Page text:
Sometimes when you're preparing for a trip to an area foreign to you it may be difficult to decide what gear to take with you, what is necessary and what not. If you take too much with you the extra weight will slow you down, make the trip harder and put more strain on your bike and if you don't have everything you need you're in trouble.
I put up this "checklist" for your reference and hope you will find it helpful in preparing your own trip. This is what I had on my bike when I returned home after my trip around Snæfellsnes and the western fjords, June 1997 (update: and it hasn't changed much to this date in 2008).
My traveling bike is Cannondale F700, a great touring bike but with rather cheap components. Before the trip I gave the bike an overhaul after the winter, bought a new chain, 2.35 wide tires and added four bottle cages. Of course you only need two bottle cages normally but with four water bottles you don't need to camp by a stream or river because you have enough water to drink, cook and wash up the dishes. I was experimenting with bottle cages 5 and 6 and found them great for carrying soft drinks; normally my friends only use cages 5 and 6 for holding fuel bottles for the stove.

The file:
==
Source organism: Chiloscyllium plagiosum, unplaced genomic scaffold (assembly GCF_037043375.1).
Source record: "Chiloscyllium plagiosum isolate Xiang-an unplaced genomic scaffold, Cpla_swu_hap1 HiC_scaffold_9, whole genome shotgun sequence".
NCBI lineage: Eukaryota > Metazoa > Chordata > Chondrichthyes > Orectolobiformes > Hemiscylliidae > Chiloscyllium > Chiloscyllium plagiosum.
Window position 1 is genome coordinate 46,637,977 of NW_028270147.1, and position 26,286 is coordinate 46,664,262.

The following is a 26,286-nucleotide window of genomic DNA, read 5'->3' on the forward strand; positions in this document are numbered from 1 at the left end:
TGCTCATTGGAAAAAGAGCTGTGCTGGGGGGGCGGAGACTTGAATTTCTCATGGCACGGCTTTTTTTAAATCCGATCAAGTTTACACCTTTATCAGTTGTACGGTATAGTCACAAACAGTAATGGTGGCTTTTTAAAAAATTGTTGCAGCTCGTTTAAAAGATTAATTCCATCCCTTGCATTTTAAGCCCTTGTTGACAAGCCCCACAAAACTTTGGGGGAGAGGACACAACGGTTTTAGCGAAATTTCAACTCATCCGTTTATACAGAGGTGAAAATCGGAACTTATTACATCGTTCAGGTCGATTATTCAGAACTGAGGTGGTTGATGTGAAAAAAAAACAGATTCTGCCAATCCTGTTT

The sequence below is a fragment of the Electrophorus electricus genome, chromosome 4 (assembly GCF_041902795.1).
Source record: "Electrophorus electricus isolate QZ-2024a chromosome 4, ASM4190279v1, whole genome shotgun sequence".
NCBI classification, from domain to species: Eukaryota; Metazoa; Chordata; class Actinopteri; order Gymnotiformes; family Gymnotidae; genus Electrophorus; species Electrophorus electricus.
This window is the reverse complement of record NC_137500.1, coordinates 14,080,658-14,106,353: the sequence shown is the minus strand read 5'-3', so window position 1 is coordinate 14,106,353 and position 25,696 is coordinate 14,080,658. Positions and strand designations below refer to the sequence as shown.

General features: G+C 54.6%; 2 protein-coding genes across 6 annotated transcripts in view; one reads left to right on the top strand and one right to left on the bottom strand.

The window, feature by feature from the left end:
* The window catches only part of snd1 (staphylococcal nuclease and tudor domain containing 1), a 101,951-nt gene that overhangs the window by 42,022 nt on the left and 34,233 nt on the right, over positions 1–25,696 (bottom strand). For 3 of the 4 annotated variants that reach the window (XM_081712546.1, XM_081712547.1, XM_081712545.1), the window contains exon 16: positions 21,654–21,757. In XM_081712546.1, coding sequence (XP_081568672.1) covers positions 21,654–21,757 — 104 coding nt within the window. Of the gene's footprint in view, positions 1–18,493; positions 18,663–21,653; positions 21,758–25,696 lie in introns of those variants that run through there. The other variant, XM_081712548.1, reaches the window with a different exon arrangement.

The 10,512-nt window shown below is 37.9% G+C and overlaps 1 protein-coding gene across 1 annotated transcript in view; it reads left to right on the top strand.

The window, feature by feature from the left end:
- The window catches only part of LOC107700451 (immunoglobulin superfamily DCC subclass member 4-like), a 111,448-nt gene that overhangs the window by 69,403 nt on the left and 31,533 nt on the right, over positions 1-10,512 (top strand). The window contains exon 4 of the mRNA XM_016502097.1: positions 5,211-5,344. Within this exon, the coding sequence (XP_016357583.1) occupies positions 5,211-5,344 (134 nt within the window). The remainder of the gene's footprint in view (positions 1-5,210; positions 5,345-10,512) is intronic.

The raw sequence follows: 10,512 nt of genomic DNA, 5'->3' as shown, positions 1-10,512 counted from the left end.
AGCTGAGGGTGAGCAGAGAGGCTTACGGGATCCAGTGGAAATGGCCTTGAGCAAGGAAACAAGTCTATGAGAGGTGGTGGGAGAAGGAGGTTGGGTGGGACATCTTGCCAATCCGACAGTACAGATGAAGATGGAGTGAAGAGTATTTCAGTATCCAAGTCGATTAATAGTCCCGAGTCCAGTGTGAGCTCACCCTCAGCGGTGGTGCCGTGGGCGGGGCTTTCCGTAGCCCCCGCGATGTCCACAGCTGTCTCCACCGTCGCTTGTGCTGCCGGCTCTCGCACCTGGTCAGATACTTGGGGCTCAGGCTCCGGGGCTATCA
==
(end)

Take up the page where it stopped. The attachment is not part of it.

I have heavy-duty front and rear racks and wouldn't consider anything else after breaking 3 front racks in the last two years!
I use four Ortlieb "front rollers" panniers. They are very strong, absolutely waterproof with a reliable locking system that keeps them secure on your racks. I tried one trip with cheaper bags that kept falling off when I hit bumps and didn't keep my gear dry when it rained despite numerous plastic bags - never again. They are 25 litres each and I was tempted to buy the bigger rear panniers but was advised "if you can't fit it in these bags you, don't need it". Advice I quite agree with now.